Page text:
For most people, Thanksgiving is the kick-off to the holiday season. But for some it’s the kick-off to overindulging in rich, traditional foods. Sharing food with family and friends is the best part of the holidays.
Growing up, my family ate very healthy and Thanksgiving was a time to indulge. However, I learned very quickly that sometimes going a little too crazy at Thanksgiving and the other holidays this time of year can lead to feeling too full and uncomfortable to enjoy time with friends and family. Through my schooling, I’ve learned how to help curb that overfull feeling and not just survive upcoming special occasions but thrive during them.
Check out these tips for maintaining moderation and kicking the overindulgent feelings to the curb.
— Add more color to your plate by filling half with fruits or veggies. We normally think of turkey and mashed potatoes when we think of Thanksgiving, but don’t forget your veggies! Stock your plate up with dishes that contain more veggies like green bean casserole, corn bread casserole, sweet potatoes and cranberries.
— Prioritize your favorite foods and foods you don’t eat often. Get a little bit of everything you love, but always prioritize those foods you don’t get often. Yes, even desserts.
— Share candies and other sweet foods if you can. Candies and sweets are thought to be diet killers and help you pack on the pounds; however, they can be completely fine in moderation. Having just one or two might be too hard, especially with all the options on the table, so try sharing your sweet treats with a friend or another family member. You still get the satisfaction of eating what you want, but keep it lighter.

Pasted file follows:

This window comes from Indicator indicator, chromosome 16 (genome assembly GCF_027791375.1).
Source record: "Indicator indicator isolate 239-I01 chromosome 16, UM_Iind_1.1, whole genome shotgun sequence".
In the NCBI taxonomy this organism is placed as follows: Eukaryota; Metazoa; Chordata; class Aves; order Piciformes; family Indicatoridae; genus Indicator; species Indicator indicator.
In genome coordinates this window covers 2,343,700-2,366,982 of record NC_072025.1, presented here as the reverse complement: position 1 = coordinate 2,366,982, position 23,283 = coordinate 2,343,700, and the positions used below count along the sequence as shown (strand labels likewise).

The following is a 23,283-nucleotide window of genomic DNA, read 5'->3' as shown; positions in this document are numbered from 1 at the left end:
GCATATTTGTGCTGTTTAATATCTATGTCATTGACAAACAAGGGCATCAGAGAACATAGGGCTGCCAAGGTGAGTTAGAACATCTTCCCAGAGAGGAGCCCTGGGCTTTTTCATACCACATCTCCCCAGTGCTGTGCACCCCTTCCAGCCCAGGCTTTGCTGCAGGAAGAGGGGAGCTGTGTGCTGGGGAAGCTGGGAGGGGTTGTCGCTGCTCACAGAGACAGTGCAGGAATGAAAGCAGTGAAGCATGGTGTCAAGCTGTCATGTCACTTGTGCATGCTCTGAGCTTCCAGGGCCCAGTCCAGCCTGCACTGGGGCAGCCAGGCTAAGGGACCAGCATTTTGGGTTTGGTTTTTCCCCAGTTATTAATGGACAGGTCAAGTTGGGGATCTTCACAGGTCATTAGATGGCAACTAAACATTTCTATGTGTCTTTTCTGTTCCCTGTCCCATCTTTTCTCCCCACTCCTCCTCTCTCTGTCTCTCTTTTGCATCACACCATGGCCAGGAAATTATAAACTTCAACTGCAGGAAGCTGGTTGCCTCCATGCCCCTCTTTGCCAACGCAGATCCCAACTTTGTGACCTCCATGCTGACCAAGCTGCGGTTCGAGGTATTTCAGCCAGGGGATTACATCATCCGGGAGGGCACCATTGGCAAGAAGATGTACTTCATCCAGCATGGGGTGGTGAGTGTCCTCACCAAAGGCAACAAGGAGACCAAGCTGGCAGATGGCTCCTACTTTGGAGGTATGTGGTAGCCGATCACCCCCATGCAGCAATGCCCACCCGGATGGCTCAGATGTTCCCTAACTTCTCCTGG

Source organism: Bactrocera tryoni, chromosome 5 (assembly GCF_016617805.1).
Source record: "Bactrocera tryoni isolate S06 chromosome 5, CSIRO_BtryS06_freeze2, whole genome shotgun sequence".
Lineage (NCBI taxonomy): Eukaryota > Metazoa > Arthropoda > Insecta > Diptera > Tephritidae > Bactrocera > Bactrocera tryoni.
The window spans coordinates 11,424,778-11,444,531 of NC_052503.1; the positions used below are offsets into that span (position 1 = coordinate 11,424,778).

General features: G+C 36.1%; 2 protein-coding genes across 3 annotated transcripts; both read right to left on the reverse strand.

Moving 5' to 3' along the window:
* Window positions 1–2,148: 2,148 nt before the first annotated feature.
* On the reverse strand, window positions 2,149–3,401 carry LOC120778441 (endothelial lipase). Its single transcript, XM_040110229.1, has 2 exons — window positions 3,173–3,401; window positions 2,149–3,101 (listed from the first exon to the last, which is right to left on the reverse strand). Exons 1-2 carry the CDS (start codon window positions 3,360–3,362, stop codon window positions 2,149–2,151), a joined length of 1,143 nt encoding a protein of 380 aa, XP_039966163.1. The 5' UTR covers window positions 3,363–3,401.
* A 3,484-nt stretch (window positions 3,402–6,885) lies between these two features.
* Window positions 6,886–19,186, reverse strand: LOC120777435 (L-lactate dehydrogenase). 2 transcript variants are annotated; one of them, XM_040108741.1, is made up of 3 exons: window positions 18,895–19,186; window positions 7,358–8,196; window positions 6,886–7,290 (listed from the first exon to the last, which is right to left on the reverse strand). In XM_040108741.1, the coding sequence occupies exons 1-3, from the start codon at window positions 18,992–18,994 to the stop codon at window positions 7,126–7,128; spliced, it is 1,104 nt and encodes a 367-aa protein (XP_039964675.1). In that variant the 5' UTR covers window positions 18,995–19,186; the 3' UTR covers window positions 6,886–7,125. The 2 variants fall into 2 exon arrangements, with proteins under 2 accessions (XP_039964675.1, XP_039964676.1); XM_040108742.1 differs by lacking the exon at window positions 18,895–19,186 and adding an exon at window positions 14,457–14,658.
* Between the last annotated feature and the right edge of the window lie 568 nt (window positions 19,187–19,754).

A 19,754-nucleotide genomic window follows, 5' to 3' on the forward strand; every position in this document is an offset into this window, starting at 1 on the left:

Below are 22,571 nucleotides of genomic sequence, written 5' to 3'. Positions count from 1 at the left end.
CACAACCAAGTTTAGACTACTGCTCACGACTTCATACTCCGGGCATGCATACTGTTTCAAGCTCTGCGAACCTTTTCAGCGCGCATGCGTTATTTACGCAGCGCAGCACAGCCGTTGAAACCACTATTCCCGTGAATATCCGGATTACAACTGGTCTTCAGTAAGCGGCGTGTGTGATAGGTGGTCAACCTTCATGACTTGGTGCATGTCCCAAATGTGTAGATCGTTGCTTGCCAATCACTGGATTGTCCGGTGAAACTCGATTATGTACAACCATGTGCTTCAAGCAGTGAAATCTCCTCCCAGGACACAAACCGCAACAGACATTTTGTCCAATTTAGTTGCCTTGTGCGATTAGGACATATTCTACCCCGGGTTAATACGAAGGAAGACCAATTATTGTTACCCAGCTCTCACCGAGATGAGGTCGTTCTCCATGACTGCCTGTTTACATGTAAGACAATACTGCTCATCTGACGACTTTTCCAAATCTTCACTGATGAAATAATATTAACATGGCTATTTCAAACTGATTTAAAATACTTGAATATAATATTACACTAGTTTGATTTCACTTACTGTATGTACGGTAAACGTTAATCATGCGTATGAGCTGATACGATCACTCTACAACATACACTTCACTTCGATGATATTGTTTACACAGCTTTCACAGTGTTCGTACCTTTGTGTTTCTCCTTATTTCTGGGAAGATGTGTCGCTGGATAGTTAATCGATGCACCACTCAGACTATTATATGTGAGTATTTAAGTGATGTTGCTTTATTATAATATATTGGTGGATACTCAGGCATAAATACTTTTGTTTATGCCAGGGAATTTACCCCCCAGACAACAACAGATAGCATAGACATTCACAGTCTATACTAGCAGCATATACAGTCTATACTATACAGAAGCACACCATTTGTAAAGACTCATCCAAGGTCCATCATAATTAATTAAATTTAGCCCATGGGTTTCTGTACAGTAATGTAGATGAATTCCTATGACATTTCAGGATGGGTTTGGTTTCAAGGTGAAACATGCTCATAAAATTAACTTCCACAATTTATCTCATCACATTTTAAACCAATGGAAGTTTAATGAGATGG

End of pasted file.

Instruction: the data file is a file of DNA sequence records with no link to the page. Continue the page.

— Eat breakfast so you don’t over eat. The most important meal of the day is still important on Thanksgiving! You may think saving up room in your stomach for the big meal or meals ahead is a good idea. However, this can leave you famished and end up eating more once the food comes to the table.
— Pace yourself and savor each bite. Get a little bit of everything you like and then slow down. Not only will you get to really enjoy the flavors of your favorite dishes, you’ll be more aware of your hunger and end up eating less. By eating slower, we let our bodies catch up and let us know when we are truly full.
— Grab your shoes and get moving. All those extra foods you’ve had are here to fuel you! Plan a great and fun workout or even just go for a walk with family or friends, you’ll be amazed with the energy you have.
— Be realistic with your goals. With so many food centered events and traditions, it’s best to not restrict yourself. Focus on weight maintenance instead of weight loss. Being realistic helps you not become discouraged with your health and goals.
— Make easy swaps. Skip the heavy cream for a lower fat milk, water for soda, apple sauce or bananas for butter in baked goods, spices and less sugar for flavor, and swap refined grains for whole grains. These little swaps can make a huge difference and they are small enough that no one will notice.
— Enjoy your time. Thanksgiving is just one day and being slightly indulgent won’t destroy all the hard work you have put into your healthy lifestyle.
Time spent with family and friends is always well spent and a few cookies or pie won’t kill you.
Holiday Roasted Vegetables
Start to finish: 40 min
¾ pound of Brussels sprouts, trimmed and halved
2 large carrots, peeled and sliced into ½ inch pieces
2 Tablespoons olive oil
1 Tablespoon balsamic vinegar
1 teaspoon chopped rosemary leaves
1 teaspoon chopped thyme leaves
½ teaspoon Kosher salt
½ teaspoon ground black pepper
½ cup toasted pecans
½ cup dried cranberries
Preheat oven to 400°. Scatter vegetables on a large baking sheet. Toss with oil, balsamic vinegar, rosemary, and thyme. Season with salt and pepper.
Bake for 20 to 25 minutes, until the vegetable are tender, shaking the pan halfway through.
Before serving, toss roasted vegetables with pecans and cranberries.
Nutrition information per serving: 175 Kcal; 98 Kcal from fat; 11 g fat (0 g trans fat and 1 g saturated fat); 0 g cholesterol; 4 g Fiber; 19 g carbohydrates; 3 g protein